Jeremy Davis's picture

I've been playing with a few (well actually lots) of ideas for TKLPatches to contribute and I have a dev question.

Obviously if packages are available in the repos is the ideal situation. However if they are not, what is the hierarchy of preference beyond that? For example there seems to be a number of different approaches depending on the project: preconpiled .debs (or .rpms - which could be changed to .debs with alien), binary tarballs (usually with install script), source tarball or other source such as svn or git.

I guess the potential problem with svn or git is that while it may work when the patch is made, it potentially creates unpredictability. If a buggy version is uploaded after I create the patch then another user tries the patch it won't work as expected. How would you work around this? How would you go about making some sort of package from svn/git? And what would be the best (and/or easiest) format to create? .deb? .tar.gz?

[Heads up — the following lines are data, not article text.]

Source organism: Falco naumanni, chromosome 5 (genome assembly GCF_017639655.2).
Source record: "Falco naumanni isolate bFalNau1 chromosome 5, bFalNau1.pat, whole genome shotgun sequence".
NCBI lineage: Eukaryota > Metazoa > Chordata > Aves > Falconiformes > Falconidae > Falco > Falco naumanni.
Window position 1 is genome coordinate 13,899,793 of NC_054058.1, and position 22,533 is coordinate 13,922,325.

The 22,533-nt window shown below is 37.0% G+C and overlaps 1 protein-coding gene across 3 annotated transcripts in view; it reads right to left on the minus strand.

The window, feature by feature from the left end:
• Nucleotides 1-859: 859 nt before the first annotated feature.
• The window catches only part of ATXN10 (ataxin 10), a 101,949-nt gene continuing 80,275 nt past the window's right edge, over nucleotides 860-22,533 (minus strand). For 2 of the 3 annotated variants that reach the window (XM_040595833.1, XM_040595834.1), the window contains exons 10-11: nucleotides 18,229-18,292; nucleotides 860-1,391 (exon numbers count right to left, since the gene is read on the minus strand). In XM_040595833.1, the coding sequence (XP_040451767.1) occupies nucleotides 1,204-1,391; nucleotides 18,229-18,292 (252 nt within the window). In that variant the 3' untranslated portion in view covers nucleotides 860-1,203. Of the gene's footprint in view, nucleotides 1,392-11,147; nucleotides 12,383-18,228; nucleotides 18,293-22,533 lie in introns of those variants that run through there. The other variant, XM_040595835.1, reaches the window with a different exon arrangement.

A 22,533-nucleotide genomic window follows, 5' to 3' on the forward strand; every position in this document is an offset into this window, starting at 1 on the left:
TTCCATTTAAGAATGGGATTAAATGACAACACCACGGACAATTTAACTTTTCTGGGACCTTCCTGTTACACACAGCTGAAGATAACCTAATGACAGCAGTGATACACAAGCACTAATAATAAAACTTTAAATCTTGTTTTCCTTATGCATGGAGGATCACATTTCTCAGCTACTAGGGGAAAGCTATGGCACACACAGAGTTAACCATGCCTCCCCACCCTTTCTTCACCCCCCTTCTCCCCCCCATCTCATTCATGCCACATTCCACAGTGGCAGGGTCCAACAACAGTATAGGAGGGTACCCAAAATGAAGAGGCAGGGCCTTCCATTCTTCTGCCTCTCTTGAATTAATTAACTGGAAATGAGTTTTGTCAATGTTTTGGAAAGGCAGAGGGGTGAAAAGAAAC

Alon Swartz's picture

Good question, these are the guidelines we "usually" follow (there are exceptions, and they are not set in stone, especially when dependencies are involved):

We usually prioritize using a deb package, then release tarball, then checked out revision control.

  • Use package from distro/release (e.g. Ubuntu/Lucid)
  • Use package from distro/release-backports (e.g. Ubuntu/Lucid - are backports available yet from Maverick?)

From this point, the package would be included in the tklpatch (and documented).

  • Backport package from distro/release+1 (not relevant yet as Maverick isn't out yet)
  • Import package from upstream or debian/testing or PPA (if packager can be trusted)

And finally, the source

  • Tarball source available from upstream (stable release)
  • Checked out revision control (as a last resort)

Including self compiled binaries in tklpatches isn't usually a good idea...

Jeremy Davis's picture

Sorry I haven't acknowledged this sooner. Lots of valuable info for me here :)

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